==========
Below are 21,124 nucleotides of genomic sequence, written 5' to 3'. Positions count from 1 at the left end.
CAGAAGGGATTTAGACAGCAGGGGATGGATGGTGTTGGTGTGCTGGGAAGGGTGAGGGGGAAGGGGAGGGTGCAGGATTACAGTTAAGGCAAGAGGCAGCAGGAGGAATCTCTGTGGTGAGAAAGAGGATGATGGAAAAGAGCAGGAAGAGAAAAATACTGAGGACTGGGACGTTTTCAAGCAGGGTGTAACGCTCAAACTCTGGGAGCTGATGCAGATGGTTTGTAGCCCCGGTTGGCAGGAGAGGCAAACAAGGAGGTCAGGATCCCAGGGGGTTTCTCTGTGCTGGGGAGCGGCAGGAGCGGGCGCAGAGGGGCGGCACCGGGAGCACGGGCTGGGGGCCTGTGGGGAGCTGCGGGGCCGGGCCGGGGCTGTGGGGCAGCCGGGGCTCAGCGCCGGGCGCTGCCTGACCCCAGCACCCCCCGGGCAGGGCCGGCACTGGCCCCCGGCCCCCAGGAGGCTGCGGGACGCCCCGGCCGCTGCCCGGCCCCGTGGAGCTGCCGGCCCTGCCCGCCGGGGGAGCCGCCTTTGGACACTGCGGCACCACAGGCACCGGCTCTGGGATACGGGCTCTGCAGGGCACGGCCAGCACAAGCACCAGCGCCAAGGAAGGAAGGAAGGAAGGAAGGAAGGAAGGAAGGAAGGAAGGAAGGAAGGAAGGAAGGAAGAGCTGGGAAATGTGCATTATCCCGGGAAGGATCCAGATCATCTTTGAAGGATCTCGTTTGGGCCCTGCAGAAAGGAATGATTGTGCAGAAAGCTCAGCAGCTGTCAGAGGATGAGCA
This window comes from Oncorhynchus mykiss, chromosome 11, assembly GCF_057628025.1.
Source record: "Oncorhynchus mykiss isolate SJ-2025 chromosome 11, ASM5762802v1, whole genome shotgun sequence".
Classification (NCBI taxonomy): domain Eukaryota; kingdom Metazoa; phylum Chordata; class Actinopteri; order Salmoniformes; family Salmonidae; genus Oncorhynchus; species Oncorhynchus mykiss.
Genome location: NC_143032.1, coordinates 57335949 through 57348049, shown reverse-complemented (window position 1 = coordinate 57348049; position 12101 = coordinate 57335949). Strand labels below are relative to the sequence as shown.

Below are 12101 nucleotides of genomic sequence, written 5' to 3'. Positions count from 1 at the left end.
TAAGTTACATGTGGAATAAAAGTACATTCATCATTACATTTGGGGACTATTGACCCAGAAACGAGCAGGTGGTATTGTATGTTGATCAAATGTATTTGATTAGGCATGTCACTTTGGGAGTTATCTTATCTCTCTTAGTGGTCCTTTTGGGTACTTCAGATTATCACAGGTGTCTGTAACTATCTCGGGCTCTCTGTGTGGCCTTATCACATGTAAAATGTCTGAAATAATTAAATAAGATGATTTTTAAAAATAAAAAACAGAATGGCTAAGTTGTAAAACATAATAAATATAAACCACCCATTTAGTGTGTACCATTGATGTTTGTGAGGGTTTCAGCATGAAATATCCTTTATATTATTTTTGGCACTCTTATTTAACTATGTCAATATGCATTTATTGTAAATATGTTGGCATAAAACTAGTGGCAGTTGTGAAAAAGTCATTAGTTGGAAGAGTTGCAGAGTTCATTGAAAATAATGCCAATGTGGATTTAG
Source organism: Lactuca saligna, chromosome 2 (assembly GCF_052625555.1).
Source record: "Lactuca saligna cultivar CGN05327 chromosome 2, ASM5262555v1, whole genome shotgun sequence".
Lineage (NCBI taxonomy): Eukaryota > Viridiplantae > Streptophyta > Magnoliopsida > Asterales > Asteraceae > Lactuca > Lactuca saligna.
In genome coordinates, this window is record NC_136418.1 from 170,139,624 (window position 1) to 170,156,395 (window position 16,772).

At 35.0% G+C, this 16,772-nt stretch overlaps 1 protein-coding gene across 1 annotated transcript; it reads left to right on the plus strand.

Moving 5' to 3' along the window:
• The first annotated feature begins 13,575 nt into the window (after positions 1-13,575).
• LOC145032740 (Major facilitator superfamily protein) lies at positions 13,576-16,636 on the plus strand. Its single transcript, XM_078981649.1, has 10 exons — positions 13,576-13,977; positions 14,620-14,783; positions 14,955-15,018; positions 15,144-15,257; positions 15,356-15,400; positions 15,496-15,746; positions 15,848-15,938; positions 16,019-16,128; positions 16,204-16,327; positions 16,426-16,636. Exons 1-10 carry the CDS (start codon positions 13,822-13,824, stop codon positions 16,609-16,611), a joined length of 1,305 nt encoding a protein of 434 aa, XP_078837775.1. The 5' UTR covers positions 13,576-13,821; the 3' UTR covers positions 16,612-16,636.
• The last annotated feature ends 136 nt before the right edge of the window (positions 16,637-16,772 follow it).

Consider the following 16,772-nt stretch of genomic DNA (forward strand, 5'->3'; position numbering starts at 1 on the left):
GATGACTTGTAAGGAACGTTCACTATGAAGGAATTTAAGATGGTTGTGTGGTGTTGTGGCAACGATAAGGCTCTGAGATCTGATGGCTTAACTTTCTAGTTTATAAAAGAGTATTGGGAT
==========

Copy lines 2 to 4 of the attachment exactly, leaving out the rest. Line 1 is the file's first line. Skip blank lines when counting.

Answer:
CAGAAGGGATTTAGACAGCAGGGGATGGATGGTGTTGGTGTGCTGGGAAGGGTGAGGGGGAAGGGGAGGGTGCAGGATTACAGTTAAGGCAAGAGGCAGCAGGAGGAATCTCTGTGGTGAGAAAGAGGATGATGGAAAAGAGCAGGAAGAGAAAAATACTGAGGACTGGGACGTTTTCAAGCAGGGTGTAACGCTCAAACTCTGGGAGCTGATGCAGATGGTTTGTAGCCCCGGTTGGCAGGAGAGGCAAACAAGGAGGTCAGGATCCCAGGGGGTTTCTCTGTGCTGGGGAGCGGCAGGAGCGGGCGCAGAGGGGCGGCACCGGGAGCACGGGCTGGGGGCCTGTGGGGAGCTGCGGGGCCGGGCCGGGGCTGTGGGGCAGCCGGGGCTCAGCGCCGGGCGCTGCCTGACCCCAGCACCCCCCGGGCAGGGCCGGCACTGGCCCCCGGCCCCCAGGAGGCTGCGGGACGCCCCGGCCGCTGCCCGGCCCCGTGGAGCTGCCGGCCCTGCCCGCCGGGGGAGCCGCCTTTGGACACTGCGGCACCACAGGCACCGGCTCTGGGATACGGGCTCTGCAGGGCACGGCCAGCACAAGCACCAGCGCCAAGGAAGGAAGGAAGGAAGGAAGGAAGGAAGGAAGGAAGGAAGGAAGGAAGGAAGGAAGGAAGAGCTGGGAAATGTGCATTATCCCGGGAAGGATCCAGATCATCTTTGAAGGATCTCGTTTGGGCCCTGCAGAAAGGAATGATTGTGCAGAAAGCTCAGCAGCTGTCAGAGGATGAGCA
This window comes from Oncorhynchus mykiss, chromosome 11, assembly GCF_057628025.1.
Source record: "Oncorhynchus mykiss isolate SJ-2025 chromosome 11, ASM5762802v1, whole genome shotgun sequence".